Ireland's banks 'up for sale'
The fallout from Ireland's economic meltdown continued this week, as its banks were effectively put up for sale and Prime Minister Brian Cowen was forced into promising an early general election.
Irish central bank governor Patrick Honohan said on Tuesday: "They [the banks] are for sale as far as I am concerned. I've been an advocate for a number of years for small countries to have foreign owners for their banks."
More than €10 billion of capital is expected to be injected into top lenders Allied Irish Banks, Bank of Ireland and nationalised Anglo Irish, with billions more available if needed, in the hope that overcapitalisation will keep them afloat.
Dublin said it will carry out more stress tests to determine how much capital banks need, while Allied Irish could follow Anglo Irish in being fully nationalised, analysts reckon, as any more capital will leave it about 95% state-owned.
Despite Sunday's news that Ireland had finally accepted a bail out markets across Asia and Europe were down at the start of the week.
The FTSE 100 fell 52 points to 5680 on Monday, with Royal Bank of Scotland and Lloyds Banking Group the day's biggest fallers amid concerns over their exposure to Ireland.
Will Hedden, sales trader at IG Index, highlighted investors' concerns: "RBS has a risk worth a dizzying 113% of the company's total net asset value, with Lloyds at 61%."
Meanwhile, the Financial Services Authority contacted the bosses of Britain's major lenders on Monday to establish the most up-to-date picture of their exposure to Ireland.
Hedden added political instability across the Irish Sea was compounding fears, while "the risk of contagion still lingers over European markets, with traders now eyeing up the next sacrificial lamb".
Things looked no better by Tuesday when artillery fire between North and South Korea also weighed on markets.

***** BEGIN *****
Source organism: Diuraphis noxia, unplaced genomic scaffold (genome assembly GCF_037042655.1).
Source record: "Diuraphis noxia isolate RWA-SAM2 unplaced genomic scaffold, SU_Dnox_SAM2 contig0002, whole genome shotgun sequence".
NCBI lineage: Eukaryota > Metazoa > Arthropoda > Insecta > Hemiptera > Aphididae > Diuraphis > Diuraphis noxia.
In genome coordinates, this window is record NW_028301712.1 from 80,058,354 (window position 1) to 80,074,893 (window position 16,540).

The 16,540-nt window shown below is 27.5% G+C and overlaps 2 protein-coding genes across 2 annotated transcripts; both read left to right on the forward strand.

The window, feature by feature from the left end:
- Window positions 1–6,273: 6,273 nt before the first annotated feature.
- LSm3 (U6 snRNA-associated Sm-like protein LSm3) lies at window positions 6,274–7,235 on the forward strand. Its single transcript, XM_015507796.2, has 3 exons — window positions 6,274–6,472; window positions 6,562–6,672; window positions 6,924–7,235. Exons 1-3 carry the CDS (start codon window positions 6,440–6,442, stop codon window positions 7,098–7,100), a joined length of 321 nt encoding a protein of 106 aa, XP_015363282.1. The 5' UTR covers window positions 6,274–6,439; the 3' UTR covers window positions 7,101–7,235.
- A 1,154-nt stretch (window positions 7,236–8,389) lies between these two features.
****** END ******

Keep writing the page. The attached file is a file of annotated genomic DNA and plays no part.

Investors remain concerned that other countries with high levels of debt, in particular Portugal and Spain, may also have to seek financial help. Meanwhile, the EU and the International Monetary Fund (IMF) agreed to pay Greece the latest instalment of a €110 billion rescue package on Tuesday.
The Irish government is due to publish its four-year budget plan on Wednesday. This will set out the €15 billion in spending and benefit cuts and tax rises. The first €6 billion will take effect next year.
Cuts already imposed this year have proved very unpopular in Ireland. The bail out and promise of further austerity has compounded worry and anger, with locals marching on the Irish government building and clashing with police this week.
Premier Brian Cowen faces ongoing calls for his resignation following his handling of the economy and subsequent denial of the need for a bail out. There have also been calls for an immediate general election, particularly from opposition parties Fine Gael and Labour.
Defiant Cowen said he will stay in office until parliament passes his budget next month and then call an election in the New Year.
"We believe that there is a clear duty on all members of Dail Eireann [lower house of parliament] to facilitate the passage of these measures in the uniquely serious circumstances in which we find ourselves," he said after an emergency meeting of cabinet members.
"The political and financial stability of the state require no less. It is my intention, at the conclusion of this budgetary process with the enactment of the necessary legislation in the New Year, (to) then seek a dissolution of Dail Eireann and to enable the people to determine who should undertake the responsibilities of government in the challenging period ahead thereafter."
However, it is still possible for Cowen to be forced from office before the New Year.
Net asset value
A company’s net asset value (NAV) is the total value of its assets minus the total value of its liabilities. NAV is most closely associated with investment trusts and is useful for valuing shares in investment trust companies where the value of the company comes from the assets it holds rather than the profit stream generated by the business. Frequently, the NAV is divided by the number of shares in issue to give the net asset value per share.
A market-weighted index of the 100 biggest companies by market capitalisation listed on the London Stock Exchange. It is often referred to as “The Footsie”. The index began on 3 January 1984 with a base level of 1000; the highest value reached to date is 6950.6, on 30 December 1999. The index is “weighted” by how the movements of each of the 100 constituents affect the index, so larger companies make more of a difference to the index than smaller ones. To ensure it is a true and accurate representation of the most highly capitalised companies in the UK, just like football’s Premier League, every three months the FTSE 100 “relegates” the bottom three companies in the 100 whose market capitalisation has fallen and “promotes” to the index the three companies whose market capitalisation has grown sufficiently to warrant inclusion. Around 80% of the companies listed on the London Stock Exchange are included in the FTSE 100.